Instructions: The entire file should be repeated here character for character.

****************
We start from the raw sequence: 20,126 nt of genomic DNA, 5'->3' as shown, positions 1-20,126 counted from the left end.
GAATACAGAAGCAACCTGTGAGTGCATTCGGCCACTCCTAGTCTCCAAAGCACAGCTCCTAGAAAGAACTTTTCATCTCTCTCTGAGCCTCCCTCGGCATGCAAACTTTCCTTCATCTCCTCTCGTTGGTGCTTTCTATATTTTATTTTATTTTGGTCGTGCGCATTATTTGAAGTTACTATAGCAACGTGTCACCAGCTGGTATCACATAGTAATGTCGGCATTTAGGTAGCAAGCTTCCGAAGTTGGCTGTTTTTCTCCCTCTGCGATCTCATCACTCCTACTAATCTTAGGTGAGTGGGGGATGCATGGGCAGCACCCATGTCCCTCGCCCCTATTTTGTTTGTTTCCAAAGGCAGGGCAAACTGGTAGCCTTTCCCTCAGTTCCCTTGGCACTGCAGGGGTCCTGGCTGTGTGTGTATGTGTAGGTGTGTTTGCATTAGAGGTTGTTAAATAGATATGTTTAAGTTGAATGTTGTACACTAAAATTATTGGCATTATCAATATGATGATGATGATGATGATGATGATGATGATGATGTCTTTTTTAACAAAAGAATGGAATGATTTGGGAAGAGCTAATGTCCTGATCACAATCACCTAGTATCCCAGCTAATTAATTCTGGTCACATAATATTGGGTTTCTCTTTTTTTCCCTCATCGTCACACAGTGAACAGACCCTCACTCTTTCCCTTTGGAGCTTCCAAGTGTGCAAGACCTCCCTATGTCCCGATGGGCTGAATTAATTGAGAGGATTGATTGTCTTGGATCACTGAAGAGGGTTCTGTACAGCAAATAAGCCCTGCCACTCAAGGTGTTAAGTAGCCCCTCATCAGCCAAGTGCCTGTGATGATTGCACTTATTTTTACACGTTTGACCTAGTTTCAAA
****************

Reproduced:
We start from the raw sequence: 20,126 nt of genomic DNA, 5'->3' as shown, positions 1-20,126 counted from the left end.
GAATACAGAAGCAACCTGTGAGTGCATTCGGCCACTCCTAGTCTCCAAAGCACAGCTCCTAGAAAGAACTTTTCATCTCTCTCTGAGCCTCCCTCGGCATGCAAACTTTCCTTCATCTCCTCTCGTTGGTGCTTTCTATATTTTATTTTATTTTGGTCGTGCGCATTATTTGAAGTTACTATAGCAACGTGTCACCAGCTGGTATCACATAGTAATGTCGGCATTTAGGTAGCAAGCTTCCGAAGTTGGCTGTTTTTCTCCCTCTGCGATCTCATCACTCCTACTAATCTTAGGTGAGTGGGGGATGCATGGGCAGCACCCATGTCCCTCGCCCCTATTTTGTTTGTTTCCAAAGGCAGGGCAAACTGGTAGCCTTTCCCTCAGTTCCCTTGGCACTGCAGGGGTCCTGGCTGTGTGTGTATGTGTAGGTGTGTTTGCATTAGAGGTTGTTAAATAGATATGTTTAAGTTGAATGTTGTACACTAAAATTATTGGCATTATCAATATGATGATGATGATGATGATGATGATGATGATGATGTCTTTTTTAACAAAAGAATGGAATGATTTGGGAAGAGCTAATGTCCTGATCACAATCACCTAGTATCCCAGCTAATTAATTCTGGTCACATAATATTGGGTTTCTCTTTTTTTCCCTCATCGTCACACAGTGAACAGACCCTCACTCTTTCCCTTTGGAGCTTCCAAGTGTGCAAGACCTCCCTATGTCCCGATGGGCTGAATTAATTGAGAGGATTGATTGTCTTGGATCACTGAAGAGGGTTCTGTACAGCAAATAAGCCCTGCCACTCAAGGTGTTAAGTAGCCCCTCATCAGCCAAGTGCCTGTGATGATTGCACTTATTTTTACACGTTTGACCTAGTTTCAAA